“From 2010 to 2013 we continuously saw a decline in consumer sentiment as well as the GDP growth rate,” he said. “This was largely owing to the economic conditions in Vietnam over those three years. In 2014 we saw a rebound and it has continued in 2015, where we see consumers have come out of a pessimistic mindset and are more neutral in their sentiment compared to the past.”
According to the recently-released Nielsen Global Survey of Consumer Confidence and Spending Intentions, while consumer confidence across a number of Southeast Asian markets dipped in the third quarter of 2015, in Vietnam it increased slightly, to 105, an increase of 1 percentage point (ppt) quarter-on-quarter and 3 ppts year-on-year, with the country’s population remaining among the Top 10 most optimistic globally.
“Vietnamese consumers continue to show their optimism in the future of Vietnam in terms of the value of the local currency, employment, the cost of living, the economy, and their future living standards,” said Mr. Nguyen Huy Hoang, Business Development Director at Kantar World Panel, an international company dealing in consumer knowledge and insights based on continuous consumer panels. “Specifically, consumers show a strong confidence about Vietnam’s international image, the economy, transportation, and natural disaster prevention in the future.”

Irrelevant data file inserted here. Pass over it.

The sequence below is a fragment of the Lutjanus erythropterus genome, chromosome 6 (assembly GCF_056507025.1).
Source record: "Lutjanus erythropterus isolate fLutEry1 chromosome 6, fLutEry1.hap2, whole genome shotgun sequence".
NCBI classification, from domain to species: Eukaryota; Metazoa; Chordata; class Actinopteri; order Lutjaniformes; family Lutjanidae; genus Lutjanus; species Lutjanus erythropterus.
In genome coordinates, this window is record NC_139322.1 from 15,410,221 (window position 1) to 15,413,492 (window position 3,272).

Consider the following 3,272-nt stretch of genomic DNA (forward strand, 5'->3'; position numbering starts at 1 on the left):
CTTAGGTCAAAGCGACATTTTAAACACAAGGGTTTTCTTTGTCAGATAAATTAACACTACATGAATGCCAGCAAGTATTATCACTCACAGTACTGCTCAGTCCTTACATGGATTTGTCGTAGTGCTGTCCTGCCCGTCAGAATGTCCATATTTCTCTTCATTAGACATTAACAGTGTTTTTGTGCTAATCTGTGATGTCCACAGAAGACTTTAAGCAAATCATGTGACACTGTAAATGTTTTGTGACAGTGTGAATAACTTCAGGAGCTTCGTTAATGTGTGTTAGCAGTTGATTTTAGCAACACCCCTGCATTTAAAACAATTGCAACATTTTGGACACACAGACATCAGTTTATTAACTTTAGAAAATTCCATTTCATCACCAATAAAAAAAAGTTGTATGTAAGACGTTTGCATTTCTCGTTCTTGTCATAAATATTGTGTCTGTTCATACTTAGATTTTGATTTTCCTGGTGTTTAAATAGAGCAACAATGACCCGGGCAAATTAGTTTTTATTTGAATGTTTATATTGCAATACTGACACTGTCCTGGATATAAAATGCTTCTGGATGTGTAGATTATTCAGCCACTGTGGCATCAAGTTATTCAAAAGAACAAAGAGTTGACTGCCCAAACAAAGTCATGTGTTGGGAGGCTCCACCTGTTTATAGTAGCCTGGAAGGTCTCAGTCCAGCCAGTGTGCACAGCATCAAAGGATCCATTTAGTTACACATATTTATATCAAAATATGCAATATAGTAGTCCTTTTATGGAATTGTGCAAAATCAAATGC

The Nielsen report showed that intentions to change spending to save on household expenses continue to be the top priority for Vietnamese consumers. More than eight out of ten (86 per cent) have adjusted their spending habits over the past 12 months to save on household expenses because most think the country is in an economic recession at the moment.
Three out of five Vietnamese consumers (60 per cent) have tried to save on gas and electricity and reduced their spending on out-of-home entertainment compared with this time last year. Around half of Vietnamese consumers have cut down on new clothes (56 per cent) and telephone costs (47 per cent).